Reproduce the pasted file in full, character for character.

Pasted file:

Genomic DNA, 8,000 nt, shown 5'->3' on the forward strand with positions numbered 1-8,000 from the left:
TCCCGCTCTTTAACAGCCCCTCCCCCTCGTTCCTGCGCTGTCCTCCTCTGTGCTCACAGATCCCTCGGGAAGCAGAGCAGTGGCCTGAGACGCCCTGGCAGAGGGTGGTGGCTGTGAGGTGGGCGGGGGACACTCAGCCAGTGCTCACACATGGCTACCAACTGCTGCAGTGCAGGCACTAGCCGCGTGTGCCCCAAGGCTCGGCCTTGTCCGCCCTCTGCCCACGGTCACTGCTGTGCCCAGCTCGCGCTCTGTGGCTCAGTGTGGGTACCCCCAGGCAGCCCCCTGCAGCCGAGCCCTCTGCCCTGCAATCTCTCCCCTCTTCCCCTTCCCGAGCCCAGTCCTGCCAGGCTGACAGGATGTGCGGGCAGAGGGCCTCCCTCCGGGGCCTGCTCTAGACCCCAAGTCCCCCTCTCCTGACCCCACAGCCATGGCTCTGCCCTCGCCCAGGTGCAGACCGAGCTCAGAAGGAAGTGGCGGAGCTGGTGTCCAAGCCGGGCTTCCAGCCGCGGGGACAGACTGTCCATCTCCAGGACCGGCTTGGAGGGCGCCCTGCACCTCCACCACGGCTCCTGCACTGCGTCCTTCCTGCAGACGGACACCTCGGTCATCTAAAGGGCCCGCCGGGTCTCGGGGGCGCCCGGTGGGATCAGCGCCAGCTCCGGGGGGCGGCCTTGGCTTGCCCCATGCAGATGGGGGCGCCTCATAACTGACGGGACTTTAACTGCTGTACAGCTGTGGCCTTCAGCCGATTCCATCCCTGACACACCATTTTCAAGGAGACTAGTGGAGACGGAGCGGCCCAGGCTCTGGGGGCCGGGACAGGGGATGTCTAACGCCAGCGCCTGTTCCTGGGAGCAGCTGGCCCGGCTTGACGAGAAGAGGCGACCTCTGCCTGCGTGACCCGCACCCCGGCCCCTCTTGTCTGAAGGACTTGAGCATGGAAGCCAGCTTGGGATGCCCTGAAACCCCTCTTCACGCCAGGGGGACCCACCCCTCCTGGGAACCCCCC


Genomic DNA, 8,000 nt, shown 5'->3' on the forward strand with positions numbered 1-8,000 from the left:
TCCCGCTCTTTAACAGCCCCTCCCCCTCGTTCCTGCGCTGTCCTCCTCTGTGCTCACAGATCCCTCGGGAAGCAGAGCAGTGGCCTGAGACGCCCTGGCAGAGGGTGGTGGCTGTGAGGTGGGCGGGGGACACTCAGCCAGTGCTCACACATGGCTACCAACTGCTGCAGTGCAGGCACTAGCCGCGTGTGCCCCAAGGCTCGGCCTTGTCCGCCCTCTGCCCACGGTCACTGCTGTGCCCAGCTCGCGCTCTGTGGCTCAGTGTGGGTACCCCCAGGCAGCCCCCTGCAGCCGAGCCCTCTGCCCTGCAATCTCTCCCCTCTTCCCCTTCCCGAGCCCAGTCCTGCCAGGCTGACAGGATGTGCGGGCAGAGGGCCTCCCTCCGGGGCCTGCTCTAGACCCCAAGTCCCCCTCTCCTGACCCCACAGCCATGGCTCTGCCCTCGCCCAGGTGCAGACCGAGCTCAGAAGGAAGTGGCGGAGCTGGTGTCCAAGCCGGGCTTCCAGCCGCGGGGACAGACTGTCCATCTCCAGGACCGGCTTGGAGGGCGCCCTGCACCTCCACCACGGCTCCTGCACTGCGTCCTTCCTGCAGACGGACACCTCGGTCATCTAAAGGGCCCGCCGGGTCTCGGGGGCGCCCGGTGGGATCAGCGCCAGCTCCGGGGGGCGGCCTTGGCTTGCCCCATGCAGATGGGGGCGCCTCATAACTGACGGGACTTTAACTGCTGTACAGCTGTGGCCTTCAGCCGATTCCATCCCTGACACACCATTTTCAAGGAGACTAGTGGAGACGGAGCGGCCCAGGCTCTGGGGGCCGGGACAGGGGATGTCTAACGCCAGCGCCTGTTCCTGGGAGCAGCTGGCCCGGCTTGACGAGAAGAGGCGACCTCTGCCTGCGTGACCCGCACCCCGGCCCCTCTTGTCTGAAGGACTTGAGCATGGAAGCCAGCTTGGGATGCCCTGAAACCCCTCTTCACGCCAGGGGGACCCACCCCTCCTGGGAACCCCCC